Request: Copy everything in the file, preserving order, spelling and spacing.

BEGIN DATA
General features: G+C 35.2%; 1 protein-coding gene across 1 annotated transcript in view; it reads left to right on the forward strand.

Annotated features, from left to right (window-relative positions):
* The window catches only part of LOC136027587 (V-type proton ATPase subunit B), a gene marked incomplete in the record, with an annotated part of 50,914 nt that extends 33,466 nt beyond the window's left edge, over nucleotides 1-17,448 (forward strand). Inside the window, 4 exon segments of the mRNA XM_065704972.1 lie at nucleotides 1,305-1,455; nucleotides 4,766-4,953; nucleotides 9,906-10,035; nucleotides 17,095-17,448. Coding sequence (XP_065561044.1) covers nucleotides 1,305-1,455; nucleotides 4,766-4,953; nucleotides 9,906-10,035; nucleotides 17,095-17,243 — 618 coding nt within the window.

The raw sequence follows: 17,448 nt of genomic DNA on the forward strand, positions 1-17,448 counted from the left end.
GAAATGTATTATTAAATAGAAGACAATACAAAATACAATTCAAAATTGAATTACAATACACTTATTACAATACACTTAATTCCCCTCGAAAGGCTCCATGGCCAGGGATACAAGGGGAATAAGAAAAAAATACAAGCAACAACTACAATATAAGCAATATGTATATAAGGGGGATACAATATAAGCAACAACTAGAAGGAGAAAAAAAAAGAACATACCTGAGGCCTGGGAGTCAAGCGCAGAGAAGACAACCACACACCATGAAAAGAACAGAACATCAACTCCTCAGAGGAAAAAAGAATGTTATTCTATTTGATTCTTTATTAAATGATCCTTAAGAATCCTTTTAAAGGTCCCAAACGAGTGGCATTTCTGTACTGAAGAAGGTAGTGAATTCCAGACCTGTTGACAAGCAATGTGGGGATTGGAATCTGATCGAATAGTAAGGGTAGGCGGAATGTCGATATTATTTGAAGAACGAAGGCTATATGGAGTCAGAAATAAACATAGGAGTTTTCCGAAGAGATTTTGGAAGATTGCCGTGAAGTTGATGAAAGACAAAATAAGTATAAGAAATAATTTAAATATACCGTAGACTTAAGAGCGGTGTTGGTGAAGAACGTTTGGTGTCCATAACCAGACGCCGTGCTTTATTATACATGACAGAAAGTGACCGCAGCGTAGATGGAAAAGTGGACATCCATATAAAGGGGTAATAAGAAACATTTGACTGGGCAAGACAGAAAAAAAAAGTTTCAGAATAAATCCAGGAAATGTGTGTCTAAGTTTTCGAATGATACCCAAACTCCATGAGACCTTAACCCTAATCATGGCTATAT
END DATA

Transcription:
General features: G+C 35.2%; 1 protein-coding gene across 1 annotated transcript in view; it reads left to right on the forward strand.

Annotated features, from left to right (window-relative positions):
* The window catches only part of LOC136027587 (V-type proton ATPase subunit B), a gene marked incomplete in the record, with an annotated part of 50,914 nt that extends 33,466 nt beyond the window's left edge, over nucleotides 1-17,448 (forward strand). Inside the window, 4 exon segments of the mRNA XM_065704972.1 lie at nucleotides 1,305-1,455; nucleotides 4,766-4,953; nucleotides 9,906-10,035; nucleotides 17,095-17,448. Coding sequence (XP_065561044.1) covers nucleotides 1,305-1,455; nucleotides 4,766-4,953; nucleotides 9,906-10,035; nucleotides 17,095-17,243 — 618 coding nt within the window.

The raw sequence follows: 17,448 nt of genomic DNA on the forward strand, positions 1-17,448 counted from the left end.
GAAATGTATTATTAAATAGAAGACAATACAAAATACAATTCAAAATTGAATTACAATACACTTATTACAATACACTTAATTCCCCTCGAAAGGCTCCATGGCCAGGGATACAAGGGGAATAAGAAAAAAATACAAGCAACAACTACAATATAAGCAATATGTATATAAGGGGGATACAATATAAGCAACAACTAGAAGGAGAAAAAAAAAGAACATACCTGAGGCCTGGGAGTCAAGCGCAGAGAAGACAACCACACACCATGAAAAGAACAGAACATCAACTCCTCAGAGGAAAAAAGAATGTTATTCTATTTGATTCTTTATTAAATGATCCTTAAGAATCCTTTTAAAGGTCCCAAACGAGTGGCATTTCTGTACTGAAGAAGGTAGTGAATTCCAGACCTGTTGACAAGCAATGTGGGGATTGGAATCTGATCGAATAGTAAGGGTAGGCGGAATGTCGATATTATTTGAAGAACGAAGGCTATATGGAGTCAGAAATAAACATAGGAGTTTTCCGAAGAGATTTTGGAAGATTGCCGTGAAGTTGATGAAAGACAAAATAAGTATAAGAAATAATTTAAATATACCGTAGACTTAAGAGCGGTGTTGGTGAAGAACGTTTGGTGTCCATAACCAGACGCCGTGCTTTATTATACATGACAGAAAGTGACCGCAGCGTAGATGGAAAAGTGGACATCCATATAAAGGGGTAATAAGAAACATTTGACTGGGCAAGACAGAAAAAAAAAGTTTCAGAATAAATCCAGGAAATGTGTGTCTAAGTTTTCGAATGATACCCAAACTCCATGAGACCTTAACCCTAATCATGGCTATAT